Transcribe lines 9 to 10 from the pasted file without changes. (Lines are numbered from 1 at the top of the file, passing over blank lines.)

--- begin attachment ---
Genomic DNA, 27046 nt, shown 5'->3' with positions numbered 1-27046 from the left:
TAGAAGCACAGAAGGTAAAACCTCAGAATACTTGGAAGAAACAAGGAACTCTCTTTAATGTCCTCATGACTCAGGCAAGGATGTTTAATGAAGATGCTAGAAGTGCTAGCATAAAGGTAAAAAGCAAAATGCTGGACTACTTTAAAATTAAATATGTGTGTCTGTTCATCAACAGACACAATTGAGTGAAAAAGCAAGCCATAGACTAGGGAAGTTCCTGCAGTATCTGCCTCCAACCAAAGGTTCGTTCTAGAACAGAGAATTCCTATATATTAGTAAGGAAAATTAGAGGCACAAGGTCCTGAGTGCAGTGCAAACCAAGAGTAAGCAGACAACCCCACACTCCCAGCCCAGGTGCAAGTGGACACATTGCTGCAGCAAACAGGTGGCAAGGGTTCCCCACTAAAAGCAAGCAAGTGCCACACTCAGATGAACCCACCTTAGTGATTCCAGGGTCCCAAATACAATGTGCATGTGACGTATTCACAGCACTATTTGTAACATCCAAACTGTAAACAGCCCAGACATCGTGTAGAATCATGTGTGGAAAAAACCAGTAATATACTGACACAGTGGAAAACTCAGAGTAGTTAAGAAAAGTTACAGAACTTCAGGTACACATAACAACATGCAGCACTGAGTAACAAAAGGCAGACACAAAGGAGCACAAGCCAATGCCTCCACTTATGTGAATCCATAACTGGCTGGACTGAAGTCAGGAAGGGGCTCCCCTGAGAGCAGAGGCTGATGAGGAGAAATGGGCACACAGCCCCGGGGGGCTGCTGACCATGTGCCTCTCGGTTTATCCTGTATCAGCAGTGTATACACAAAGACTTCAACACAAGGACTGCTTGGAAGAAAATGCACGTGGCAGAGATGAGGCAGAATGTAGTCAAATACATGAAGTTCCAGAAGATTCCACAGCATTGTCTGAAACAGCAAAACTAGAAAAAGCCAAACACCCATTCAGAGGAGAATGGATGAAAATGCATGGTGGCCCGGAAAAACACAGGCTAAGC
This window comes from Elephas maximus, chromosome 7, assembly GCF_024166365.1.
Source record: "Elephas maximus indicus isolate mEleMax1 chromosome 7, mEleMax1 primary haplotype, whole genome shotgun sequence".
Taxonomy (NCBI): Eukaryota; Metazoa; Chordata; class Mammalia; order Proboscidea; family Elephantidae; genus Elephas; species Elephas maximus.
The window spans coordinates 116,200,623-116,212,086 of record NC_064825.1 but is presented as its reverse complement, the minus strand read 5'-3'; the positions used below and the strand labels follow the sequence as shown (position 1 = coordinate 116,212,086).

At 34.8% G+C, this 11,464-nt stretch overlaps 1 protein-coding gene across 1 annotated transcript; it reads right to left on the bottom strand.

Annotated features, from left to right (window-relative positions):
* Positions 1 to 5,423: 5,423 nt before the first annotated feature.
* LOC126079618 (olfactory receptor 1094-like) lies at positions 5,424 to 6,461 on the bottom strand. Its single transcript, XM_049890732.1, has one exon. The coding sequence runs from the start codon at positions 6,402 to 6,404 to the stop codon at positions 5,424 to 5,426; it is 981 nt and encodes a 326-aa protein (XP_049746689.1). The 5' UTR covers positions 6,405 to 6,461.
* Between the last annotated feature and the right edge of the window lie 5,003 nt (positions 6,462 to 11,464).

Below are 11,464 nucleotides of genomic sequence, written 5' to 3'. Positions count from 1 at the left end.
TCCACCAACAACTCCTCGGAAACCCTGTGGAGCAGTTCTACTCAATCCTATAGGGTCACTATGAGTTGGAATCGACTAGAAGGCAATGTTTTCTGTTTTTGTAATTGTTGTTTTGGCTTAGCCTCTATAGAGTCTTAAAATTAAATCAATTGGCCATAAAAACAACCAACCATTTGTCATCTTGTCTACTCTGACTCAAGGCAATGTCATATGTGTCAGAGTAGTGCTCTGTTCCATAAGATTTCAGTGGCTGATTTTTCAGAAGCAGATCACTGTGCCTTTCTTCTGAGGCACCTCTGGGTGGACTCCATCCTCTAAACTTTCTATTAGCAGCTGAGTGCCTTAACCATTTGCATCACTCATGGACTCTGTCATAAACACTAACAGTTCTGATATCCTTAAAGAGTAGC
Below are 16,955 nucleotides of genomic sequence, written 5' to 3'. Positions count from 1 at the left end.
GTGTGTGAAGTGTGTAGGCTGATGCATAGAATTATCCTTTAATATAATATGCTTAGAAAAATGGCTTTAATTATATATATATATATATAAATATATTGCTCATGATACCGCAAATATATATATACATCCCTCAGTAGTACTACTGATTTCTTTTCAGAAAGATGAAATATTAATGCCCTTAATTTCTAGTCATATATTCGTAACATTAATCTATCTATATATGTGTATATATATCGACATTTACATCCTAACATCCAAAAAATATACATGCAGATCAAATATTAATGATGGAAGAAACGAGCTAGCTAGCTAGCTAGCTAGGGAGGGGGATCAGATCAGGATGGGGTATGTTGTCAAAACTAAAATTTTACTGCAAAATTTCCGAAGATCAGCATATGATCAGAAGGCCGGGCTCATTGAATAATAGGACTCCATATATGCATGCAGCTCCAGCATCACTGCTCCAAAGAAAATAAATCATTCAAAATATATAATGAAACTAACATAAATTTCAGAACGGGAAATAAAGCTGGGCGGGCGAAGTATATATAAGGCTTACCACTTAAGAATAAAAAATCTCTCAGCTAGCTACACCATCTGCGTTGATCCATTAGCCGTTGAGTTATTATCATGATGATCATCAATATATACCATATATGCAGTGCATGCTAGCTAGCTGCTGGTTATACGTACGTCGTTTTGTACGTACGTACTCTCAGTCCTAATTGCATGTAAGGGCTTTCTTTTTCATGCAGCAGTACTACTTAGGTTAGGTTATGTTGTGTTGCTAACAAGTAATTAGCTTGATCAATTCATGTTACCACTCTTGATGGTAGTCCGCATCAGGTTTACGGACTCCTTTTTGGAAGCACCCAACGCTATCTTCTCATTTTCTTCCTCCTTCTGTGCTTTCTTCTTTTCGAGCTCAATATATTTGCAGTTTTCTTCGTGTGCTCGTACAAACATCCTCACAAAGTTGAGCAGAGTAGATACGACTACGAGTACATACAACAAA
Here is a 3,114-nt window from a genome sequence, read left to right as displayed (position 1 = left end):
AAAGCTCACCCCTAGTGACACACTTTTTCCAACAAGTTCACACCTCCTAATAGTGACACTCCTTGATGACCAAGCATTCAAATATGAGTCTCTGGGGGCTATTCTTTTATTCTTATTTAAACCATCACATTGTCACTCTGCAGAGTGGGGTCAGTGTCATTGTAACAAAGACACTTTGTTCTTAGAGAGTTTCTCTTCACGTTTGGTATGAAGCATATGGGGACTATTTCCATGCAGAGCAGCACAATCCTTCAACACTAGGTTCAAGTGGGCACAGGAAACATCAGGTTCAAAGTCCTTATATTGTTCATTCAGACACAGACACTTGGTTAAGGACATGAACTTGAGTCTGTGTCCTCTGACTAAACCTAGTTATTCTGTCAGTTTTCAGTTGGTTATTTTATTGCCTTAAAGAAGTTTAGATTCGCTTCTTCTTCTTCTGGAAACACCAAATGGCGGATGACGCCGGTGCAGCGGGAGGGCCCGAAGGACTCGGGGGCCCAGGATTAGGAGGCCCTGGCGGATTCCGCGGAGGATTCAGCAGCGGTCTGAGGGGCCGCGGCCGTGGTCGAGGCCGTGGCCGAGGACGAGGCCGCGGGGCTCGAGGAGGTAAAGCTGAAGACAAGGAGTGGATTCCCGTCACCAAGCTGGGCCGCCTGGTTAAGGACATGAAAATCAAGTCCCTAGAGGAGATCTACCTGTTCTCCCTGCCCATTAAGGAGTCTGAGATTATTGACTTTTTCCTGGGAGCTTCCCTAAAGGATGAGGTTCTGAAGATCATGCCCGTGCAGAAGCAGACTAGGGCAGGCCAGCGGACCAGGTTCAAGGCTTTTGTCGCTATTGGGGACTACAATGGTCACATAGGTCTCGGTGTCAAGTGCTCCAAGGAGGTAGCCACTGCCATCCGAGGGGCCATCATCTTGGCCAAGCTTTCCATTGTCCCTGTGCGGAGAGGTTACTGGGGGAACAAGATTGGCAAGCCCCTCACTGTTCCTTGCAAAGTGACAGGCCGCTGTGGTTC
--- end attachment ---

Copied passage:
* Positions 1 to 5,423: 5,423 nt before the first annotated feature.
* LOC126079618 (olfactory receptor 1094-like) lies at positions 5,424 to 6,461 on the bottom strand. Its single transcript, XM_049890732.1, has one exon. The coding sequence runs from the start codon at positions 6,402 to 6,404 to the stop codon at positions 5,424 to 5,426; it is 981 nt and encodes a 326-aa protein (XP_049746689.1). The 5' UTR covers positions 6,405 to 6,461.